How retailers can thrive as post-pandemic shopping habits evolve


As more shoppers turn online for their shopping, Retail Reality’s Sarah Donnelly gives tips about how independent retailers can continue to build a loyal customer base.

By Shandra Martinez

Behaviors changed during the pandemic, especially when it came to shopping. So the million-dollar question is: what will stick and what will revert as fears of COVID fade away?

“I don’t see any of the buying habits going away for customers, meaning they want what they want, when they want it, and how they want to get it,” said Sarah Donnelly, former director of retail at TechTown in Detroit and now a consultant with her business, Retail Reality, a consulting firm dedicated to supporting independent retailers seeking to remain relevant in an always-changing commerce environment. Donnelly has helped hundreds of retail entrepreneurs develop their brands, launch their locations, and grow their sales and operations.

In a world where people can get anything from anywhere, the only differentiator that retailers have is the service they provide and the experiences they offer. The 20-year retail veteran thinks the retailers that are going to transition successfully from surviving to thriving will master these five areas:

Back to basics. Clientele remains foundational. Long before there were customer relationship management systems to track frequent shoppers’ data, retailers knew how to make the shopping experience feel personal by greeting people by name and remembering their preferences. If they are in your store, there is a reason. It is more productive to nurture your repeat customers, rather than spend time recruiting new ones.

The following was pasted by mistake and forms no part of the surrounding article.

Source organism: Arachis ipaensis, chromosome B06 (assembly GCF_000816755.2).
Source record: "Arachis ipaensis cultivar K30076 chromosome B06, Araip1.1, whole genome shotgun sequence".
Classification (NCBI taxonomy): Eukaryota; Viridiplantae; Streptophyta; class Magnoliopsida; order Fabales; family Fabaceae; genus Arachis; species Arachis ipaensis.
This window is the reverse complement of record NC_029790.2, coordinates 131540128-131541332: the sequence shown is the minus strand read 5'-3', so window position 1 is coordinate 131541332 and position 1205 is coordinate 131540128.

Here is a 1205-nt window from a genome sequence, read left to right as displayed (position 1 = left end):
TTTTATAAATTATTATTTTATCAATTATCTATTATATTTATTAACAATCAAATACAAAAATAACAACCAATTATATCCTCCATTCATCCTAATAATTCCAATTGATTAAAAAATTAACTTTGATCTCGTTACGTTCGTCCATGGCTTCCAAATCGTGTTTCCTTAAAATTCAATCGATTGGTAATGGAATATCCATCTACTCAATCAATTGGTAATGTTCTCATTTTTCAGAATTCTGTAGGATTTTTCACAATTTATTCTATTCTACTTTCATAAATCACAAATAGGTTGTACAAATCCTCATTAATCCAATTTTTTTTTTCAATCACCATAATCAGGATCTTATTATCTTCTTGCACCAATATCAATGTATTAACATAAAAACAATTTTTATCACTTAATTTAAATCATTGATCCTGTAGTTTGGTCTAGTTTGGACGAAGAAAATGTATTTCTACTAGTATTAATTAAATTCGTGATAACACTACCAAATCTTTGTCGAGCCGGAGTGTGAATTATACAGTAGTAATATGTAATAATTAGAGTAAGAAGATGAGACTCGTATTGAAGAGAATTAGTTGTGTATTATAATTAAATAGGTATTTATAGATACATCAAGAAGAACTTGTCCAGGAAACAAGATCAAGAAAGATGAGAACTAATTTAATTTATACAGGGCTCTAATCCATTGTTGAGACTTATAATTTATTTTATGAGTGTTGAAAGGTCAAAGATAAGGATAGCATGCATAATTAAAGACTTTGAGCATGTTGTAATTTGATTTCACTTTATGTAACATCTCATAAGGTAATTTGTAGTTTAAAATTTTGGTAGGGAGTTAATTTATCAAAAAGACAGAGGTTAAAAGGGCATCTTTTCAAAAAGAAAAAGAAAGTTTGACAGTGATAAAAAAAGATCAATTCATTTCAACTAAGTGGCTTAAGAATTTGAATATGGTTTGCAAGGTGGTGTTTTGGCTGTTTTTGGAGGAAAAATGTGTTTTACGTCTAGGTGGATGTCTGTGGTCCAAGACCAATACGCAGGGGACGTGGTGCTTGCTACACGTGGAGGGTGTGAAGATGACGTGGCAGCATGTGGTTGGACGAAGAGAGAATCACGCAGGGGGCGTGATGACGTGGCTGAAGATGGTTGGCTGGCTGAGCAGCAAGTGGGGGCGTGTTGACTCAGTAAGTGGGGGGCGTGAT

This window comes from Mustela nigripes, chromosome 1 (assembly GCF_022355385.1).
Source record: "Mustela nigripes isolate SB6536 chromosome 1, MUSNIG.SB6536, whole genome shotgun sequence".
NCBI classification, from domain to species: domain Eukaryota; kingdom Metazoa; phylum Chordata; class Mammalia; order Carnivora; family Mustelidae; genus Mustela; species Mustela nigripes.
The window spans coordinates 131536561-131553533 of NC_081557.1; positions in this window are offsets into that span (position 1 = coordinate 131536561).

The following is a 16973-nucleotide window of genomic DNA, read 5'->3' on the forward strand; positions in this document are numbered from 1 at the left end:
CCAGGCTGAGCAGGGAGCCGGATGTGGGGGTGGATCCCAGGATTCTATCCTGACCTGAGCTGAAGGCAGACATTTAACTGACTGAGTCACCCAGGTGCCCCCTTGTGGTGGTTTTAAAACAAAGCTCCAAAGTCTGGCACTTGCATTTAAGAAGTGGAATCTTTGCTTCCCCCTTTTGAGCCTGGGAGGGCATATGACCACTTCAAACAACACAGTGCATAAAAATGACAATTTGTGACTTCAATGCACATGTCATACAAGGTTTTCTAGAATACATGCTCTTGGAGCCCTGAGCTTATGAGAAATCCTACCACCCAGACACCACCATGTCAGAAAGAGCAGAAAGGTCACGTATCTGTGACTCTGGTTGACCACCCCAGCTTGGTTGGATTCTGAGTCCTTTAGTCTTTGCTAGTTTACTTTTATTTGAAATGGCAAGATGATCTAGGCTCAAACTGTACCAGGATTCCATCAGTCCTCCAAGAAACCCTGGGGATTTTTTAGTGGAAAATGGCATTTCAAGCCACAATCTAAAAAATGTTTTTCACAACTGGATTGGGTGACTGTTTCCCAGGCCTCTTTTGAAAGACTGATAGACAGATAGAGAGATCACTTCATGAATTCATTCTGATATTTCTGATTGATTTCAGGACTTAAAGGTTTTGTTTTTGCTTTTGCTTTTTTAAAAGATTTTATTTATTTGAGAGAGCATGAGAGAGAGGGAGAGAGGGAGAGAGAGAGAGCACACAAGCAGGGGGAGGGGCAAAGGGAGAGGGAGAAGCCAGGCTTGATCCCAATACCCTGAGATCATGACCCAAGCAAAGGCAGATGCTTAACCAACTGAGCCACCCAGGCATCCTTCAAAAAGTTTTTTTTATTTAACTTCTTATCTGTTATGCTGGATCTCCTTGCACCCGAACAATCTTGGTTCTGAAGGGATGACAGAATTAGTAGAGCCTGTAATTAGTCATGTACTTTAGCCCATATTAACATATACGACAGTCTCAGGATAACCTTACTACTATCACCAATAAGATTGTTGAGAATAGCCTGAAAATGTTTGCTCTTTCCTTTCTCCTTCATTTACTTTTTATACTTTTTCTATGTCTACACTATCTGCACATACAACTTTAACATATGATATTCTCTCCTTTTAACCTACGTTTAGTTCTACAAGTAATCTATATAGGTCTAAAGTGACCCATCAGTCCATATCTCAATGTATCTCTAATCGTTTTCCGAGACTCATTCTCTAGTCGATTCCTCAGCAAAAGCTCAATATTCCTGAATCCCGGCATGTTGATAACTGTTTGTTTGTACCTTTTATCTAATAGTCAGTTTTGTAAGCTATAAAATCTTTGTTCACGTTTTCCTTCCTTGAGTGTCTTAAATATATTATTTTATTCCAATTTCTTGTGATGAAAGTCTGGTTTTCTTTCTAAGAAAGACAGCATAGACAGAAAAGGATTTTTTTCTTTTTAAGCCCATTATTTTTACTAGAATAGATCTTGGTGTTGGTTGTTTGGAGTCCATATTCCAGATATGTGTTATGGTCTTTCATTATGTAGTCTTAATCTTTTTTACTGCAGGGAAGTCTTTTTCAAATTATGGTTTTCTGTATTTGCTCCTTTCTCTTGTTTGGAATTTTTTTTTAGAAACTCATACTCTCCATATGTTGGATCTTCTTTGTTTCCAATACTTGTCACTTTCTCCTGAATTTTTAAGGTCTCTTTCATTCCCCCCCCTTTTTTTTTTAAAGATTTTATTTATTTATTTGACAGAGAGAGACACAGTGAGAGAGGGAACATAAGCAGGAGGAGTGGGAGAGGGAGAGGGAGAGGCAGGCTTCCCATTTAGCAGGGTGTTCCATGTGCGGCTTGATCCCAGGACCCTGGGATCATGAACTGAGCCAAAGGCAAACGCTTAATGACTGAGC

Value loyalty. While the way you care for shoppers in your store is key to creating this bond, you can do the same with virtual interactions. Make it easy for customers to be loyal in the way that makes the most sense for their lifestyle by offering as many options as possible to buy things from you, whether that’s via a social media link, email or phone. If a customer cannot come into the store, try offering a video chat appointment.

Embracing technology. Shoppers have embraced the efficiencies of ordering online over the past two years. While shipping can be expensive, the key is to roll the cost into the price or try a flat fee service. Another option is the now-ubiquitous hybrid model of buying online and using curbside pick-up.

Streaming events. Livestreaming sales events were one of the big retail successes during the pandemic when many retailers were forced to close their doors or limit foot traffic. Those who had already implemented Facebook live events had a leg up because their customers knew exactly where to go. Many retailers continue to have live events on the same days each week so they have their audience trained. Consider sharing a preview of things to come. If you’re not sure if it’s worth your time, consider this: Large conglomerates like QVC are doing livestreaming in addition to their cable channels, which shows the power of the streaming audience.

Engaging on social media. Savvy retailers are engaging with customers on social media, whether that’s hosting events or answering questions, or even asking questions such as what products customers would like to see in livestreaming. Be willing to experiment. It might take some trial and error to figure out what channels work best for your customers. Once those are identified, consistency is key. Consider having a set schedule. It takes time to figure out where your customers follow you – and where the sales actually happen.

The benefit of online and social media is that you can make sales even when your store is closed or traffic is slow.

“The goal is to make your sales even if there is a snowstorm or whatever happens that shakes up the day to cause your walk-in traffic to shrink,” Donnelly said. “Then you already have your book of business because you have your clientele. It’s about not counting on one path for sales, but having multiple channels operating to service your customers – be it in-store, online, or livestream, just to name a few.”

If you have questions for Sarah Donnelly, you can reach her at [email protected].

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